Jack be nimble,
Jack be quick,
Jack jump over
It’s not often that nursery rhymes can provide us with insight into investing, but this 19th century stanza actually can help traders make money. When the rhyme was written, jumping candlesticks was a practice used for both sport, and as a form of fortunetelling. If the jumper managed to clear the candle without extinguishing the flame, it was a sign of impending good luck. Of course, there’s not much actual candlestick jumping going on these days, but on Wall Street we have our own version of the sport—and we call it candlestick watching.
Of course, I am talking here about analyzing candlestick chart patterns. Now I must admit that I was a bit intimidated when I first confronted these odd looking bar-like markers on a chart. I thought to myself—how does anyone makes sense out of all of those white and black bars? But with just a little tutorial on what these marking mean, I was able to garner a really good sense of what was actually going on in the price of that security.
Now certainly, one can write an entire book (and many have) on the subject of technical analysis using candlesticks, so I won’t presume to try to provide a comprehensive discussion here. Rather, what I want you to come away with is that these chart patterns—called candlesticks because of their visual resemblance to a candle (including the wick)—are not only easy to understand, they are a much better tool for assessing the market than the relatively pedestrian, line-style charts that are most commonly presented in investing articles.
The first thing to understand about candlesticks is they are bar charts that display the high, low, open and close for a security each day. The way the candlestick chart is drawn not only gives the direction of price, but also the momentum behind the move. Because a candlestick chart shows the movement of a security during a given trading day, traders are able to visually access the psychology of the market in that specific security.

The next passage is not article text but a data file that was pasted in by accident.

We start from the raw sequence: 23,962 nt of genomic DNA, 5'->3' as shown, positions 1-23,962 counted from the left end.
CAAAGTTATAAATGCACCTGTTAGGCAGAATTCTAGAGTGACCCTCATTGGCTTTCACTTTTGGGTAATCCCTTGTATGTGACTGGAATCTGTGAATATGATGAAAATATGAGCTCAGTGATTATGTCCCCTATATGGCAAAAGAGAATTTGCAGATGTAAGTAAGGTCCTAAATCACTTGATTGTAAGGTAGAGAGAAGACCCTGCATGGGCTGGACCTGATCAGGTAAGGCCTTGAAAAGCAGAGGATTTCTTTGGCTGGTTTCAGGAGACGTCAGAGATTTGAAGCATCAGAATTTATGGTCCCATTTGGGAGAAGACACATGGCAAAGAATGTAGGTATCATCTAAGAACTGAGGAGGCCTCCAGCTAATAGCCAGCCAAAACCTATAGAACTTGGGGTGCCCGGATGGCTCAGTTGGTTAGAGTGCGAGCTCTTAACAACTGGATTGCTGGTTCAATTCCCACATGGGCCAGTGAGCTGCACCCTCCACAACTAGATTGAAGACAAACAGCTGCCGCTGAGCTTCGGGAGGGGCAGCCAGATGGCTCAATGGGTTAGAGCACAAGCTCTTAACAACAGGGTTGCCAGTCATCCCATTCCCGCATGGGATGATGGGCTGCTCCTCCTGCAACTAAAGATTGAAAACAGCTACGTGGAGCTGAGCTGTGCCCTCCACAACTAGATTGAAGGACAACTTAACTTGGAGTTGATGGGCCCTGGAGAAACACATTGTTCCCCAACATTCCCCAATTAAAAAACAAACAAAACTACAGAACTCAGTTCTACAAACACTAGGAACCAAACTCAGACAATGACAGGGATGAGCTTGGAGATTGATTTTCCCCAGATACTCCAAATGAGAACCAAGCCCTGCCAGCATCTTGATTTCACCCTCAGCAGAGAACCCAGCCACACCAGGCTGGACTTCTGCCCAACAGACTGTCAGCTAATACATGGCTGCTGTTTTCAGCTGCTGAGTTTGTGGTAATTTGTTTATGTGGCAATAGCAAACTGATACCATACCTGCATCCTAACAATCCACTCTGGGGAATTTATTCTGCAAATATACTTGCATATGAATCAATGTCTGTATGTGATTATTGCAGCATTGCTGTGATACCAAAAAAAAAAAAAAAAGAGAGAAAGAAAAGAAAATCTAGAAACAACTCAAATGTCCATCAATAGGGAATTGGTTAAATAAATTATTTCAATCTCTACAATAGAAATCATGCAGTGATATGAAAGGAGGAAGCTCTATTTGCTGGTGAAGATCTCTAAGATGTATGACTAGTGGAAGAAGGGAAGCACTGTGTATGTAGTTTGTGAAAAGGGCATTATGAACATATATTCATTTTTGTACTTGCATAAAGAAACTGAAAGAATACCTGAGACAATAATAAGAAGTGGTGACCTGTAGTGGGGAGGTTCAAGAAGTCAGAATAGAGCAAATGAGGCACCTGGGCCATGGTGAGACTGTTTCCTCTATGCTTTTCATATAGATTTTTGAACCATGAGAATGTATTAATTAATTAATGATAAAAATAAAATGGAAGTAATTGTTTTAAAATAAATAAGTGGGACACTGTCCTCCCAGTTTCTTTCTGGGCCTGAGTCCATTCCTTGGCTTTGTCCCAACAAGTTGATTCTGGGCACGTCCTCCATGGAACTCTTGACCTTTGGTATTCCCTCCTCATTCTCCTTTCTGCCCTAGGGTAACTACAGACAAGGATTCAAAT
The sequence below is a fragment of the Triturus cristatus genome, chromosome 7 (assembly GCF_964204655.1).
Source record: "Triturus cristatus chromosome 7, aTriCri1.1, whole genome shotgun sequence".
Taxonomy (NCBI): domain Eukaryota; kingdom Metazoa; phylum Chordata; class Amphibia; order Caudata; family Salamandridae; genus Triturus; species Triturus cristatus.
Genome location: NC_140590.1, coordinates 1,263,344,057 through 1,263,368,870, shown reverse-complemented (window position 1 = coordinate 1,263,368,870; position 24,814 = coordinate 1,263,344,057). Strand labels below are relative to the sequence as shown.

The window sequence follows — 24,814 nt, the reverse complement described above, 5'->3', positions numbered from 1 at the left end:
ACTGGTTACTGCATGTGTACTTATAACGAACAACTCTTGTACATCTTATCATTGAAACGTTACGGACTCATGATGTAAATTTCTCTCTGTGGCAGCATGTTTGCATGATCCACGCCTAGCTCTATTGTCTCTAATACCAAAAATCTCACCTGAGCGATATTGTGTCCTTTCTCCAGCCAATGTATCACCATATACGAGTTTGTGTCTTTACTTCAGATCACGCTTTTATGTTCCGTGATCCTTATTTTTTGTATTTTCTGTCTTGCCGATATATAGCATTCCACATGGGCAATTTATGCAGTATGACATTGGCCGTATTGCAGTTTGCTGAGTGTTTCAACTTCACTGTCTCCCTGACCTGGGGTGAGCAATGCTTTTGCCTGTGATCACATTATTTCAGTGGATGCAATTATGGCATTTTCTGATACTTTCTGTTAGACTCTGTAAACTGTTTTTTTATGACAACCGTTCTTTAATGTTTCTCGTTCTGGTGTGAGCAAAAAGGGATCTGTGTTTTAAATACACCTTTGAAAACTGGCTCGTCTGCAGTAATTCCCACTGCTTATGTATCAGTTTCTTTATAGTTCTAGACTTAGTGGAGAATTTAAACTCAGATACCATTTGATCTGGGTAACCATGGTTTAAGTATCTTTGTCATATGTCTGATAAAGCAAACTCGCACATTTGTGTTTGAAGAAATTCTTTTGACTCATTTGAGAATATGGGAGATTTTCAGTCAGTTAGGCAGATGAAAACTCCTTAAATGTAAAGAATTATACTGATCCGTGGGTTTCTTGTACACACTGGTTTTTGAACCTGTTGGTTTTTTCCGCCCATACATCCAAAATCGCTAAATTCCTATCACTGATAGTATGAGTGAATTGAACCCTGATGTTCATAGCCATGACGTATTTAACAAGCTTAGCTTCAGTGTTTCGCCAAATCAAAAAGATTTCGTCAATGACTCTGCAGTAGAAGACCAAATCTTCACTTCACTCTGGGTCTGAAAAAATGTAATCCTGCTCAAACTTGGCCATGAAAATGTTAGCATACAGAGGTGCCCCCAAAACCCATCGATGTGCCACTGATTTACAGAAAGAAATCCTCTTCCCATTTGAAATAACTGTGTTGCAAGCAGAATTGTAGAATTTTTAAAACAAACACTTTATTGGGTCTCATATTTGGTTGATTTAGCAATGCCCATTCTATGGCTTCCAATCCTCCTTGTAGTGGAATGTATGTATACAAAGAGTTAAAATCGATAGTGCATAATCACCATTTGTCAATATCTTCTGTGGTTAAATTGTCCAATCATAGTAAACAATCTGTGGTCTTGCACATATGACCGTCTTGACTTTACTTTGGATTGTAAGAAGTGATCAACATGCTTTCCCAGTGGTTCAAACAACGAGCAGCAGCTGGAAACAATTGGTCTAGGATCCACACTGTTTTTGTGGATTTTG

As you can see here, candlestick charts graphically illustrate the relationship behind the open, high, low, and close by drawing what’s called the “real body” of the candlestick, which is the wide part shown here. This real body represents the range between the open and close of that day’s trading.
If the real body is filled in black, it means the closing price of the security was lower than the opening price. If the real body is white (a.k.a. empty), it means the closing price was higher than the open.
Above and below the real body we see what are called “shadows.” These as the wicks of the candle, and that’s how candlestick charts got their name. It’s the shadows that actually show the high and the low of the day’s trading. If the upper shadow on the filled-in body is short, it indicates that the open that day was closer to the high of the day. Conversely, a short upper shadow on a white body shows the close was near the high.
Next week we’ll take a closer look at some of the various candlestick chart patterns, and we’ll see how professional traders use these patterns to make big profits. But for now, understand that there is nothing to be intimidated by with candlestick charts, as they are simple, extremely effective, tools by which a trader can assess market direction.